A skimpy bank balance at the Democratic National Committee has some party members nervously questioning Chairman Howard Dean’s fundraising and management skills as they prepare for midterm elections this year.
The DNC raised $51 million in 2005 but finished the year with just $5.5 million in the bank. The Republican National Committee raised twice as much during the same period, $102 million, and had $34 million on hand this month.
The sharp disparity in campaign funds between the parties’ two national campaign committees has triggered private complaints among House and Senate Democratic leaders about Mr. Dean’s expenditures, the Capitol Hill newspaper Roll Call reports.
DNC officials did not respond to the story, but a Democratic campaign aide said yesterday that questions have been raised in congressional leadership’s ranks over the way Mr. Dean has handled campaign money. The aide added, however, that much of the money raised last year was spent to bolster the party’s campaign apparatus in all 50 states.
Mr. Dean, the former Vermont governor who for a time was the front-runner for his party’s 2004 presidential nomination, won the chairmanship last year by promising to plow more of the party’s resources into state campaign committees, particularly in red states that lean Republican, to help expand the party’s base and strengthen its political firepower.
The DNC says it has staffs in all 50 states. State party chairmen, whose staffs have been enlarged under Mr. Dean’s tenure, have sung his praises.
Officials in the Democrats’ House and Senate campaign committees, the chief source of national party campaign funds for its incumbents and challengers, said their fundraising has been breaking records.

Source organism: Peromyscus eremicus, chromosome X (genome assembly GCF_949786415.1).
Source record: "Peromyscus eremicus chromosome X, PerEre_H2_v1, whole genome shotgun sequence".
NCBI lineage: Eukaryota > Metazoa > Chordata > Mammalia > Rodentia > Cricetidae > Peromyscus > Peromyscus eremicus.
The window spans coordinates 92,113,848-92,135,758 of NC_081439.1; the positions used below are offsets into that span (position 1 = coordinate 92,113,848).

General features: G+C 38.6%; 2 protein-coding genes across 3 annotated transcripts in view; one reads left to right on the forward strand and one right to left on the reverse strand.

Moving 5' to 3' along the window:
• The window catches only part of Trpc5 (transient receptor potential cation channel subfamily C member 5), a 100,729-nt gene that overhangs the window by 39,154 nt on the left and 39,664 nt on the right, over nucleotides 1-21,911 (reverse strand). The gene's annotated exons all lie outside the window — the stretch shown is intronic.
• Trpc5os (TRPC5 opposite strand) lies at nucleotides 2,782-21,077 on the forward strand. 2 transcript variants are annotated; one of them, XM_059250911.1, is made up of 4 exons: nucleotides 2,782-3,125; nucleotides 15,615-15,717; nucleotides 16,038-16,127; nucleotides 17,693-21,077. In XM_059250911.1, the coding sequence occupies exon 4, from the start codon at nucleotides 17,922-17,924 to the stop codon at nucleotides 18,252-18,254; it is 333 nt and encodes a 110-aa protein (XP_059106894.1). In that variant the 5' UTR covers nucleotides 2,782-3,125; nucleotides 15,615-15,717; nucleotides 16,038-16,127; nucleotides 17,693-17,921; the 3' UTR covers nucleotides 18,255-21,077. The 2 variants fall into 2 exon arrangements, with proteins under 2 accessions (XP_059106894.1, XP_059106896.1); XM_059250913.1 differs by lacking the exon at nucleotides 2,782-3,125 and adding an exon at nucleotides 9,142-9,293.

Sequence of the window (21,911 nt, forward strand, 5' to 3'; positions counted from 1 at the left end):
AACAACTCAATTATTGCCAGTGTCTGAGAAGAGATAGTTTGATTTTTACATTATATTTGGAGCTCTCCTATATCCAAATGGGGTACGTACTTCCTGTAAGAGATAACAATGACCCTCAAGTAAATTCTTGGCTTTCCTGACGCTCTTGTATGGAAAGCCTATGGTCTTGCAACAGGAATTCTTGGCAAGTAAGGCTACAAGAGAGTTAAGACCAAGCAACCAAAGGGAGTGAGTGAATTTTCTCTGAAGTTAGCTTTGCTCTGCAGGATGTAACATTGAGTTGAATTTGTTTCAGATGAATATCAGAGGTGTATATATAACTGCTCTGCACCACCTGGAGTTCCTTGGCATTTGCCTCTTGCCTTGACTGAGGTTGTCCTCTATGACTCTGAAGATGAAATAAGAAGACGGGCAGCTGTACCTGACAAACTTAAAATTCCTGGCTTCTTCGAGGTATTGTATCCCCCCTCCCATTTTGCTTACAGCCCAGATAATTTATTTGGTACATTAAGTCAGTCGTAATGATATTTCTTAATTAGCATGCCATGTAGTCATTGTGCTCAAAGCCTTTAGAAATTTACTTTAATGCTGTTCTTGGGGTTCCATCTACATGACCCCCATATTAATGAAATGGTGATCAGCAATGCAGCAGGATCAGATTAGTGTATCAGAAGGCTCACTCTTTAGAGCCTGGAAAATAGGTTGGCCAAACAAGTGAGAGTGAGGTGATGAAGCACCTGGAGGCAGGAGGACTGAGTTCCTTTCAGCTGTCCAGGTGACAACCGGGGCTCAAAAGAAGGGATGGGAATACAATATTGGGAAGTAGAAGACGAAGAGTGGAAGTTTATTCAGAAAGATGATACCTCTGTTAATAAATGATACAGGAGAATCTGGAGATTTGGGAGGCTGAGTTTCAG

“We feel great about how the Democratic Congressional Campaign Committee is doing. We raised more money than the DCCC has ever raised in an off-year before, a total of $42.7 million in 2005, and we had a total of $15.7 in cash on hand at the end of the year,” said Bill Burton, the DCCC’s communications director.
Meantime, some state party officials dismissed the DNC’s year-end campaign account, saying it was a temporary figure and that by Election Day, their candidates would receive the funding support they need from a variety of state and national committees.
“Our state has two or three competitive congressional districts, and they are going to be well-funded by the DCCC and local sources. We’ll be fine,” said Steve Brown, spokesman for the Illinois Democratic Party.
“It depends on how the money gets spent. I’ve seen years when Democrats had more money and came out behind and years when we had less money and came out ahead,” Mr. Brown said.